The person who should be the next Republican candidate for President should have a clear message on employment. Whether or not the unemployment rate is what the Obama administration claims it is, by every measure America is not where it used to be on employment.
Specifically, small business startups are down. Business ownership in general is down. Self-employment is down. A smart candidate would take a clear stance on this. Here’s what I would want to hear from a candidate who would earn my vote:
“If you’re unemployed today, tell us what stands between you and self-employment. What regulation, fee, license, tax, or other red tape stops you from practicing your trade in today’s marketplace. What can we do to help you start a company doing whatever it is you do best.”
In most cases this isn’t passing laws, it’s repealing laws and regulations that are hindering startup and expansion. Excessive fees and paperwork, complex regulatory infrastructures that require potential business owners to spend money retaining counsel to help them through the process, and other barriers discourage people from trying. This is what Conservatives mean when we rail on big government: it shouldn’t require days and weeks of investigation, paperwork, and licensing for someone to start baking cakes and selling them from their house.
One of the most important turnarounds for our economy comes when someone goes from collecting unemployment and other benefits to being a tax-paying worker. It’s great when companies grow and hire, and we certainly want to encourage that too. It’s quicker, though, to motivate and position people at being self-sufficient. The consensus is that since World War II and especially in the digital age, America is shifting towards a services-based economy. This would seem to lead to the conclusion that it would be easier to start companies; more houses means more need for electricians, plumbers, and handymen. More cars on the road means more need for qualified mechanics, tow truck operators, and related services (like Uber).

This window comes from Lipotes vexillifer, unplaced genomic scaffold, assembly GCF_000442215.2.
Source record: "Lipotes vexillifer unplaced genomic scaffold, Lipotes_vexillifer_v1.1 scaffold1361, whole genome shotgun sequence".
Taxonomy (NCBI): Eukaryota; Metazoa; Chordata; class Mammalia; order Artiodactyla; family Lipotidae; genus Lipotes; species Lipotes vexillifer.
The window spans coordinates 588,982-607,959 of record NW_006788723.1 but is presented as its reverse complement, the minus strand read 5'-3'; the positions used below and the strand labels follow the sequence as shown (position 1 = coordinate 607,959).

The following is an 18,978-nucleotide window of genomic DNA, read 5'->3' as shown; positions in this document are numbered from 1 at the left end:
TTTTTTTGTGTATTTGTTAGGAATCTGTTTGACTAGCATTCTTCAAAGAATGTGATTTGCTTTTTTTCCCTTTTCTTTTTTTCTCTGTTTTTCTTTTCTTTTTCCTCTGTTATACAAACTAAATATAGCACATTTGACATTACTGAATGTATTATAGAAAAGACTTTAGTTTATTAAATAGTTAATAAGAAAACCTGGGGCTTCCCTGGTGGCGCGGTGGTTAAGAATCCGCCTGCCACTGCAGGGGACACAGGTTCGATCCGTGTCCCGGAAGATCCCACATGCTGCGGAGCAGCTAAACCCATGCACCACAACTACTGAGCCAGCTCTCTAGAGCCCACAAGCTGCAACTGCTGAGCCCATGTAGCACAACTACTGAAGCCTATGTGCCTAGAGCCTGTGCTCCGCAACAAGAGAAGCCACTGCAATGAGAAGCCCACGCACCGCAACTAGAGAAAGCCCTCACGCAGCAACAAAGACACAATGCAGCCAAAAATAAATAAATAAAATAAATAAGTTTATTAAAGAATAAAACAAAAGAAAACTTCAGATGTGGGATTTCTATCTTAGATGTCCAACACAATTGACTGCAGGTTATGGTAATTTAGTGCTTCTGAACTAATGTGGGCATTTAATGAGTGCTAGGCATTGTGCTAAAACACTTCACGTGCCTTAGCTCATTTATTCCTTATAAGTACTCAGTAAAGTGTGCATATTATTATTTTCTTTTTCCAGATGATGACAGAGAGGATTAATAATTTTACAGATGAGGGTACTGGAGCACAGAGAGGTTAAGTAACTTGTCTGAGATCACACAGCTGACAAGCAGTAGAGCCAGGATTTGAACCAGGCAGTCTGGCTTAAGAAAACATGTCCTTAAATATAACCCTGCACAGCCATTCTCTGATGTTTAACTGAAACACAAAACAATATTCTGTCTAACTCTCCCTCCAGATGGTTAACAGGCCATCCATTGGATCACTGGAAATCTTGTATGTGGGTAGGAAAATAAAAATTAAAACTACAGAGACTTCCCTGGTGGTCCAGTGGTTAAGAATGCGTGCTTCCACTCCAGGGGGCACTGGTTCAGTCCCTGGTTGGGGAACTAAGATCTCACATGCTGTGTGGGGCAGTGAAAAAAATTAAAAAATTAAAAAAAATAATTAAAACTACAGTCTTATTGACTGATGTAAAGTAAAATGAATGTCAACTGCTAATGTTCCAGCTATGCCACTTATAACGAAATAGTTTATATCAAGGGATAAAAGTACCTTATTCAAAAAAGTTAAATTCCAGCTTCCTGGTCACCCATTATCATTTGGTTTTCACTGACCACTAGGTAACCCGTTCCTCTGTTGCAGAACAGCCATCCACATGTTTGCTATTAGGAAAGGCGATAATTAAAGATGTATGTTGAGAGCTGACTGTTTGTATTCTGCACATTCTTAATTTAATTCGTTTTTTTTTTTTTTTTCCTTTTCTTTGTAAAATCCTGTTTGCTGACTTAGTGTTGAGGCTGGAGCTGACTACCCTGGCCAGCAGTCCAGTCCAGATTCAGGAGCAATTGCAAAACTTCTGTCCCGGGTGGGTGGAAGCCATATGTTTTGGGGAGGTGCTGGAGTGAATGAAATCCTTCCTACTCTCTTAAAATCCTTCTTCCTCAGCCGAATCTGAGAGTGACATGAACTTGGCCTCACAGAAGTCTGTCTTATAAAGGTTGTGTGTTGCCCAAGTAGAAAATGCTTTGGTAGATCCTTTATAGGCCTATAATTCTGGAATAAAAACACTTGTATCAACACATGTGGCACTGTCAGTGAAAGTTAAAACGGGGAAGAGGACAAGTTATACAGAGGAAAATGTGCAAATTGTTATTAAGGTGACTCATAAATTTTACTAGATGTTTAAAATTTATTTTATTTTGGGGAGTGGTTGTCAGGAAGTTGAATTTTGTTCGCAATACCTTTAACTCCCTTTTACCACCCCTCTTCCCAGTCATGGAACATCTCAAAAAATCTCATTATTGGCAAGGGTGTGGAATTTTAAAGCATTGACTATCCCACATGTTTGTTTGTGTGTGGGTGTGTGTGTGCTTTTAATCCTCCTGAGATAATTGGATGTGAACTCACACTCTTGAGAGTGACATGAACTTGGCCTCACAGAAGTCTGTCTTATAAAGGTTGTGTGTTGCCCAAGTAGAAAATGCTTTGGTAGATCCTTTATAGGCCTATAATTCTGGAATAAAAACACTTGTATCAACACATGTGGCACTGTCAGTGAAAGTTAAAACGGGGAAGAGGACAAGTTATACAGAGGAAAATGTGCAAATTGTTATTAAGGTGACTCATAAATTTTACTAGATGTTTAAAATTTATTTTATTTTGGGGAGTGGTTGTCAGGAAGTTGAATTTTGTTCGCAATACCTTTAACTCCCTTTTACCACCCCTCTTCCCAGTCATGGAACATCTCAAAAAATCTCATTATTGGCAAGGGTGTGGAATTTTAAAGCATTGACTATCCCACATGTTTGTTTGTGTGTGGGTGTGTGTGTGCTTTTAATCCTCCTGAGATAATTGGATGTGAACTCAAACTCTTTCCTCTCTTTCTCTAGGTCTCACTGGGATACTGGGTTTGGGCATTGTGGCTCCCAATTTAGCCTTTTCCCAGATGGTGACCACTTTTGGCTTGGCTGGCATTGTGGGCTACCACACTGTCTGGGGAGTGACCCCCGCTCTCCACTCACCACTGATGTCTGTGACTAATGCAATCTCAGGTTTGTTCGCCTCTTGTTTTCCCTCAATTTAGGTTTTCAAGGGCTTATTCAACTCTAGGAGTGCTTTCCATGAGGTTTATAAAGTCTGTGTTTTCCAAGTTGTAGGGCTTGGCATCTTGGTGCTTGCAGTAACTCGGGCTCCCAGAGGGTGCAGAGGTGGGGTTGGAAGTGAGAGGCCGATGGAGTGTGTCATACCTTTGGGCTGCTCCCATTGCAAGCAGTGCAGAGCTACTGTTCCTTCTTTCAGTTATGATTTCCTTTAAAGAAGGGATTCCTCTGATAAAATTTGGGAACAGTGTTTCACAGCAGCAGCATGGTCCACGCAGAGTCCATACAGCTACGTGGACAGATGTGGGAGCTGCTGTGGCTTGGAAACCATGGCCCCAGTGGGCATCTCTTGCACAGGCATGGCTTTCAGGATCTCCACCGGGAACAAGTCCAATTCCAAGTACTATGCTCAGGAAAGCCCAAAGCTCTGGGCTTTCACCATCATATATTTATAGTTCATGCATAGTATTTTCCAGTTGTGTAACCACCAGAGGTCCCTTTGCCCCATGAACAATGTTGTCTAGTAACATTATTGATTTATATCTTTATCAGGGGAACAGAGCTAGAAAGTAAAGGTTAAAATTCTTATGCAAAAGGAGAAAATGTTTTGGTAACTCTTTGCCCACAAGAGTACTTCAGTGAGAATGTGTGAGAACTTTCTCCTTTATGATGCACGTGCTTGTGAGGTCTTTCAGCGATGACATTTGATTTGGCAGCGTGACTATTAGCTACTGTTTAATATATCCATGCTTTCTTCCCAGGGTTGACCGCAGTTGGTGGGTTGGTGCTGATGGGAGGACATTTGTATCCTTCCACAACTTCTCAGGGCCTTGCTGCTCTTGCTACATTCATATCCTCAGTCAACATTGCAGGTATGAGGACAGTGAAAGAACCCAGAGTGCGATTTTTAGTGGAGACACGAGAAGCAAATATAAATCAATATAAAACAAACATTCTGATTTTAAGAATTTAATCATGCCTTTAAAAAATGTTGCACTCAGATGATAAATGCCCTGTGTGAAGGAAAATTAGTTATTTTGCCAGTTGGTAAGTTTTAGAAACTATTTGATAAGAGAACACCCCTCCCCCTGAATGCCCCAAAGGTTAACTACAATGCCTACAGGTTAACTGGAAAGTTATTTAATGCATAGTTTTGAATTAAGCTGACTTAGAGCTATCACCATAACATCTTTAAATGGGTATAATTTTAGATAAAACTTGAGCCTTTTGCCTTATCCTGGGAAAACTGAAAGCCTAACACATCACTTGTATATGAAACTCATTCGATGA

The Internet opens up a whole new avenue to employment. Traditional jobs like writing, marketing, image design, software development, and many more have become Internet-enabled and companies routinely hire skilled individuals on a project basis from anywhere in the world, assuming they’re qualified to do the work. While this may create downward wage pressure, some income is surely better than no income. The Internet also provides a way for people with certain skills to train others in that skill for income, even if the learners are far away from the teacher.
In today’s hectic world where a traditional 9-to-5 job may not be available in the marketplace near a worker, there are still many ways to earn income. We often hear candidates talk about manufacturing jobs and bringing manufacturing back to the USA. This certainly doesn’t hurt, but it isn’t a complete picture. Rallying people around self-employment is another important avenue to regaining our lost prosperity. Hopefully a Republican will find this message and bring it to the people as part of their 2016 Presidential run.